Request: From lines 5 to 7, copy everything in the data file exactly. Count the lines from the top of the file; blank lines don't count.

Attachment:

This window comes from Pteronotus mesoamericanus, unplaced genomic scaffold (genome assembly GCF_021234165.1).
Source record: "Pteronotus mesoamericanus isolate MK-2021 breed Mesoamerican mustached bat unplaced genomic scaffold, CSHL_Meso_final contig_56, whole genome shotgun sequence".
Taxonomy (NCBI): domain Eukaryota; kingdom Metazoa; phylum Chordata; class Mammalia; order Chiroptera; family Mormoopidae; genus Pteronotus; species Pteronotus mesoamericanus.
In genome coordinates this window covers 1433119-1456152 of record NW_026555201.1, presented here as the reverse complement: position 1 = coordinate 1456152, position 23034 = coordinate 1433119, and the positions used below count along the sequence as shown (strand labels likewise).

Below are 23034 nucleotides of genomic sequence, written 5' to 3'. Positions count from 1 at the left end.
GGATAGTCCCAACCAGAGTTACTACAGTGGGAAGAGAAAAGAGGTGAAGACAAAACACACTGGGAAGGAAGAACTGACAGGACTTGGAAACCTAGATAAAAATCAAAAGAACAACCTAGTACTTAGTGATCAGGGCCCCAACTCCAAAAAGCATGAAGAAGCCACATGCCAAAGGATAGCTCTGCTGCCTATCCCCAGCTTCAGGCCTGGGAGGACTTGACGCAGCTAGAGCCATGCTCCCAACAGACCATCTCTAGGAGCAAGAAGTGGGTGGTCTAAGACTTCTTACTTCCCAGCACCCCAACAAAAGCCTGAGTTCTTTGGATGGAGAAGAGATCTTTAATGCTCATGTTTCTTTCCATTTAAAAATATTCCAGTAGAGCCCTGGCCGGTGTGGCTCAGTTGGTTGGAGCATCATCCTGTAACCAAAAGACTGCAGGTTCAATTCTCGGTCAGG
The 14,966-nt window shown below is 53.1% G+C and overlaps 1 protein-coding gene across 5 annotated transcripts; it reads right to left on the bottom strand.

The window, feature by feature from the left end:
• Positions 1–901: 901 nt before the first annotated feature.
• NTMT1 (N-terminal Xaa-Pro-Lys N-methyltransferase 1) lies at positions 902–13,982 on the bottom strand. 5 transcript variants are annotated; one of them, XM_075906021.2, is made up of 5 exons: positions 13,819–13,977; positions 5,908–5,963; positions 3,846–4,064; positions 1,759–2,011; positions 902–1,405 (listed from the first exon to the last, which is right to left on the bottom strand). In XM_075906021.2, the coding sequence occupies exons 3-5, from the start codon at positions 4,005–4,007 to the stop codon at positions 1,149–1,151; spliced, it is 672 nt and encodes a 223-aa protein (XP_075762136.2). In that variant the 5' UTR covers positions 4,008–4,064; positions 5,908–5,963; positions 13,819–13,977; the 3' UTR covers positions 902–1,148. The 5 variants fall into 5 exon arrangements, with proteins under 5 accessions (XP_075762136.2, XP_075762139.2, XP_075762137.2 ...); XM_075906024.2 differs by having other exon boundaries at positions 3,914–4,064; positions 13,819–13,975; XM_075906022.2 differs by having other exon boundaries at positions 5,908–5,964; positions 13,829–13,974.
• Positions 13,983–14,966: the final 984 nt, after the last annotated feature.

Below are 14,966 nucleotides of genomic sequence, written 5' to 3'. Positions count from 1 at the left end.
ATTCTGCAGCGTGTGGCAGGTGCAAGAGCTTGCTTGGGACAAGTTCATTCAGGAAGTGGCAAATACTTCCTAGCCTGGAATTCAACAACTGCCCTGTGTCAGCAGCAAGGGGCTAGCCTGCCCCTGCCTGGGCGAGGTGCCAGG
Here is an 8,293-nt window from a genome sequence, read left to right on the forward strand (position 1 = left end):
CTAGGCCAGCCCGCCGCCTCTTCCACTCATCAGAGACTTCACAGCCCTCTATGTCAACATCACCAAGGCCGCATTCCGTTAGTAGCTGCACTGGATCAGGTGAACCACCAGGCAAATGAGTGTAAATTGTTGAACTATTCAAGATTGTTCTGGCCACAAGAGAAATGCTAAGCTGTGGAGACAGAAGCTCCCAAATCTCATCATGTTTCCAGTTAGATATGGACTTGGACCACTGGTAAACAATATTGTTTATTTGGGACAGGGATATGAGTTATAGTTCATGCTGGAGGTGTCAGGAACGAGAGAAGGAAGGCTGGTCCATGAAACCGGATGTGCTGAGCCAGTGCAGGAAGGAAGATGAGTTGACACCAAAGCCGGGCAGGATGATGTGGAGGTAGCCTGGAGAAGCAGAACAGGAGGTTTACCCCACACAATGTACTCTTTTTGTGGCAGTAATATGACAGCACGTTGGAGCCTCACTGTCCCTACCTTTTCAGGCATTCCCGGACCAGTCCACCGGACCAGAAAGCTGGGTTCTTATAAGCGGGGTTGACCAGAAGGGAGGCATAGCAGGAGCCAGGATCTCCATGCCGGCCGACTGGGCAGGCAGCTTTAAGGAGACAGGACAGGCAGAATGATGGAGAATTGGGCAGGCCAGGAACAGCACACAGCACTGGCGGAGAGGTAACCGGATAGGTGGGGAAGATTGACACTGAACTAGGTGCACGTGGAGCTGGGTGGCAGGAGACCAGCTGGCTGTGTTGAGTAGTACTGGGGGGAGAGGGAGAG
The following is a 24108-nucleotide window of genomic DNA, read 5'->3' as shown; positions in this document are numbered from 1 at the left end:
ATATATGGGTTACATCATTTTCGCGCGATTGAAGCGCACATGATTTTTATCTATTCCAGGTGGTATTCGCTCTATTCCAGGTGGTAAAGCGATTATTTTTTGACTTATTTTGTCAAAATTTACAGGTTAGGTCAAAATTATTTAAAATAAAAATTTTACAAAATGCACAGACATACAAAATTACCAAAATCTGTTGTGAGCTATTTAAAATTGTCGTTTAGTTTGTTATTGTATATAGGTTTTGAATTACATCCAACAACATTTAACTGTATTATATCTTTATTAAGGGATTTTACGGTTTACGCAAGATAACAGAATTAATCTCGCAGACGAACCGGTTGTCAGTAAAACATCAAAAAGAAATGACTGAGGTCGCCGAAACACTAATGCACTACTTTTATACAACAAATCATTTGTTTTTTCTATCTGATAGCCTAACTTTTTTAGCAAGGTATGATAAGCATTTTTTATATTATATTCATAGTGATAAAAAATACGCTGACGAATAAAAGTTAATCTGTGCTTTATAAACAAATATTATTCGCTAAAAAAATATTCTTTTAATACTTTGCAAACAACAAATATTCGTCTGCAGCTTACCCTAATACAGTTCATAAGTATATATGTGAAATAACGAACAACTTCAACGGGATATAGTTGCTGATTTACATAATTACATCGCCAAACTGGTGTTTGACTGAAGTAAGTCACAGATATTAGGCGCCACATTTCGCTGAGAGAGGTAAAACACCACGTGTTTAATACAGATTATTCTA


Below are 23034 nucleotides of genomic sequence, written 5' to 3'. Positions count from 1 at the left end.
GGATAGTCCCAACCAGAGTTACTACAGTGGGAAGAGAAAAGAGGTGAAGACAAAACACACTGGGAAGGAAGAACTGACAGGACTTGGAAACCTAGATAAAAATCAAAAGAACAACCTAGTACTTAGTGATCAGGGCCCCAACTCCAAAAAGCATGAAGAAGCCACATGCCAAAGGATAGCTCTGCTGCCTATCCCCAGCTTCAGGCCTGGGAGGACTTGACGCAGCTAGAGCCATGCTCCCAACAGACCATCTCTAGGAGCAAGAAGTGGGTGGTCTAAGACTTCTTACTTCCCAGCACCCCAACAAAAGCCTGAGTTCTTTGGATGGAGAAGAGATCTTTAATGCTCATGTTTCTTTCCATTTAAAAATATTCCAGTAGAGCCCTGGCCGGTGTGGCTCAGTTGGTTGGAGCATCATCCTGTAACCAAAAGACTGCAGGTTCAATTCTCGGTCAGG
The 14,966-nt window shown below is 53.1% G+C and overlaps 1 protein-coding gene across 5 annotated transcripts; it reads right to left on the bottom strand.